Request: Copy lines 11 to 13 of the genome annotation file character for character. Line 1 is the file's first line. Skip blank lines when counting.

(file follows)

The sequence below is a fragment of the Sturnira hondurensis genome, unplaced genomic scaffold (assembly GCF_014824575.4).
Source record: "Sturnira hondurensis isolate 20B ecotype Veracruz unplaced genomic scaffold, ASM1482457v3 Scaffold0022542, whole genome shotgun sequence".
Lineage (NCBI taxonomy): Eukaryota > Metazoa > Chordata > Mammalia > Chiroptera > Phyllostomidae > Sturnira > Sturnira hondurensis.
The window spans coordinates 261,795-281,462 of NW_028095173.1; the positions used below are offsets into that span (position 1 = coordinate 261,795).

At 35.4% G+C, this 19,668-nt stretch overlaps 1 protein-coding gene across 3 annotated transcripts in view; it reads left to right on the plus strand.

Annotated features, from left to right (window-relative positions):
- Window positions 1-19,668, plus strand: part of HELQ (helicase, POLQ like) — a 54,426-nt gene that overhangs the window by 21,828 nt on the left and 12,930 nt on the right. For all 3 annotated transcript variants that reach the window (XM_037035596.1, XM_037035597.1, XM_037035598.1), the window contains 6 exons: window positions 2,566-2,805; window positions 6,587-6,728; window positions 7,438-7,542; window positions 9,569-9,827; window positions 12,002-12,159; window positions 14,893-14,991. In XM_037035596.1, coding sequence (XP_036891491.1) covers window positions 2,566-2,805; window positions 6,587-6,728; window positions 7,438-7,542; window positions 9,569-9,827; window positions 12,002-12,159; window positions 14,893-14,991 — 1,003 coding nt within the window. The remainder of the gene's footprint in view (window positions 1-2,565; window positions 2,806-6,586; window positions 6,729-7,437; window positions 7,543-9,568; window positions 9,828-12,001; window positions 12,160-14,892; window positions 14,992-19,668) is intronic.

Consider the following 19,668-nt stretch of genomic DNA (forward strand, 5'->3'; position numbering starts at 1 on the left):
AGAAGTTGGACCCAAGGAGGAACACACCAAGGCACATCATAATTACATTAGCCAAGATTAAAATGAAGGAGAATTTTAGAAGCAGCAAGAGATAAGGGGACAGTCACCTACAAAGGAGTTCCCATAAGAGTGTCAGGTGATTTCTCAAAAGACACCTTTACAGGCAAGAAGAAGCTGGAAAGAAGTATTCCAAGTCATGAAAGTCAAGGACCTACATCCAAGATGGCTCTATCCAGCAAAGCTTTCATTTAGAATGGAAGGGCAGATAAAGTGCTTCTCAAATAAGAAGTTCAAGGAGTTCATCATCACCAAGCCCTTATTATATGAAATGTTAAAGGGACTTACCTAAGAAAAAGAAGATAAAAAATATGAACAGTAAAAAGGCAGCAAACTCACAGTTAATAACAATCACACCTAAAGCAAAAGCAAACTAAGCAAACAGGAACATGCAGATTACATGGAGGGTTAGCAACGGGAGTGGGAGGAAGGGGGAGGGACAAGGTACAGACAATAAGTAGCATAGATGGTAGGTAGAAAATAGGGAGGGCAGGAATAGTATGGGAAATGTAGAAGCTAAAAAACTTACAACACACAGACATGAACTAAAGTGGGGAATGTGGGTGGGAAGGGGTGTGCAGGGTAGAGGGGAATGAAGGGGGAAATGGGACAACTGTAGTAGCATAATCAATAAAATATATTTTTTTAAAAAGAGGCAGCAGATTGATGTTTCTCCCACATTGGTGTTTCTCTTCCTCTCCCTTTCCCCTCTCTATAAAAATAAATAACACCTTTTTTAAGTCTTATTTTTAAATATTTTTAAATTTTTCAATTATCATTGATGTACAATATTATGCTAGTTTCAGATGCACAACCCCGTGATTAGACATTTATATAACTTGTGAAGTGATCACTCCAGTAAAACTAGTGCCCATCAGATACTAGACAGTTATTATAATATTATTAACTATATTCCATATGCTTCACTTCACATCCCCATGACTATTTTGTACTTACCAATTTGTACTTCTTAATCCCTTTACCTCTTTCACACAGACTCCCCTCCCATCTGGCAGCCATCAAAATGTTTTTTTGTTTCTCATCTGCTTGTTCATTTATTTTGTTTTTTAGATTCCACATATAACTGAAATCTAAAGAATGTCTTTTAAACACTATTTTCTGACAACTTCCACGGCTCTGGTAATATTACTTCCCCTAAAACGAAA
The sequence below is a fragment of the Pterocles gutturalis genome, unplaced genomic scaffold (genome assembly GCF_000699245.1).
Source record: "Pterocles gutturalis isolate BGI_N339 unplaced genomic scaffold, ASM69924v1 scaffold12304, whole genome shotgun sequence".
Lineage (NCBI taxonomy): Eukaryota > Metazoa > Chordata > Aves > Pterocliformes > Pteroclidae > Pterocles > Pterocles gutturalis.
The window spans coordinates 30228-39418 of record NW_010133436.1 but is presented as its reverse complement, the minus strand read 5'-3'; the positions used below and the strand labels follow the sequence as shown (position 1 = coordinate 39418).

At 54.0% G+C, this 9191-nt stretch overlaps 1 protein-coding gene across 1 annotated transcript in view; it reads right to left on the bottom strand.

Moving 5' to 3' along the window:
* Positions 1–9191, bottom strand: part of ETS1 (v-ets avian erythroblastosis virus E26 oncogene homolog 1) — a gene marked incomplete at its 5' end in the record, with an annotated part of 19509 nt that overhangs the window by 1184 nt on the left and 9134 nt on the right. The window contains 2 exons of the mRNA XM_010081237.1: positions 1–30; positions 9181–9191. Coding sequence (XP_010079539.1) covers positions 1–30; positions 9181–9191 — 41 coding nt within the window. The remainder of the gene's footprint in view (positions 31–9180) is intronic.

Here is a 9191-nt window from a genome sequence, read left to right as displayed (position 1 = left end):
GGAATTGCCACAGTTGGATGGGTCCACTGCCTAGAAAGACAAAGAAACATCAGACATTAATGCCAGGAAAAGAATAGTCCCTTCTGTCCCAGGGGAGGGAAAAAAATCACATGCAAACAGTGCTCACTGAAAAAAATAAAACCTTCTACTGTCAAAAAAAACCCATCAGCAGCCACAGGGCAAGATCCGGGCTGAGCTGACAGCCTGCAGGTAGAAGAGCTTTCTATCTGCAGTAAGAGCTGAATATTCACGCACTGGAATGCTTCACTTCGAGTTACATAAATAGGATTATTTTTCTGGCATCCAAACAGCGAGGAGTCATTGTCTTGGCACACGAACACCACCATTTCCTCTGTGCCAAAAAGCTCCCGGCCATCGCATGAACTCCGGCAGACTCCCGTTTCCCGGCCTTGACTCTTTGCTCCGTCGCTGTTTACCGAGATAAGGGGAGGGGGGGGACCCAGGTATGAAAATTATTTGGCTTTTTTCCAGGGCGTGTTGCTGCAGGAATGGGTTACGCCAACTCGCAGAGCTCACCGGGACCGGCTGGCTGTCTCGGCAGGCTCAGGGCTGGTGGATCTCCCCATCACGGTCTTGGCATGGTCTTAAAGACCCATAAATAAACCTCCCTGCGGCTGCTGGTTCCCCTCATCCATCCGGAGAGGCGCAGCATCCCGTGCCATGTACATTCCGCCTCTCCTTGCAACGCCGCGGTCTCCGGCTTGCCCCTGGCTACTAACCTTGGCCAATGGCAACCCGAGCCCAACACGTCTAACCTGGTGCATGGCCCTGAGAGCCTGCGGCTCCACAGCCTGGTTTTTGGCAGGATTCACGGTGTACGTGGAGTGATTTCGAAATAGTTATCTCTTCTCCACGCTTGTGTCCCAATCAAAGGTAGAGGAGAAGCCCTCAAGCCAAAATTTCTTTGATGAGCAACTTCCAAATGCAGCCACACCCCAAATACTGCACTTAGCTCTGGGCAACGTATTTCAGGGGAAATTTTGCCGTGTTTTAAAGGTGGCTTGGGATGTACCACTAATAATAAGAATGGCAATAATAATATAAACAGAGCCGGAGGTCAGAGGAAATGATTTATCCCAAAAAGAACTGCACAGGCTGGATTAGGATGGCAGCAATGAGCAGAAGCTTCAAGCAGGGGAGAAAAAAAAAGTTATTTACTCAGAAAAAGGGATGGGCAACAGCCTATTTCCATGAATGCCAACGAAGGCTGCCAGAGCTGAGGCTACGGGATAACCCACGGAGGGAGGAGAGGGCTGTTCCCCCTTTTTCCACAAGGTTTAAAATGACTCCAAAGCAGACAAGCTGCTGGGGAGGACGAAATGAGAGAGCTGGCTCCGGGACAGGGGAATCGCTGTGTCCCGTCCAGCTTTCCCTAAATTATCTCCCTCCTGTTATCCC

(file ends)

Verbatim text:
Source record: "Pterocles gutturalis isolate BGI_N339 unplaced genomic scaffold, ASM69924v1 scaffold12304, whole genome shotgun sequence".
Lineage (NCBI taxonomy): Eukaryota > Metazoa > Chordata > Aves > Pterocliformes > Pteroclidae > Pterocles > Pterocles gutturalis.
The window spans coordinates 30228-39418 of record NW_010133436.1 but is presented as its reverse complement, the minus strand read 5'-3'; the positions used below and the strand labels follow the sequence as shown (position 1 = coordinate 39418).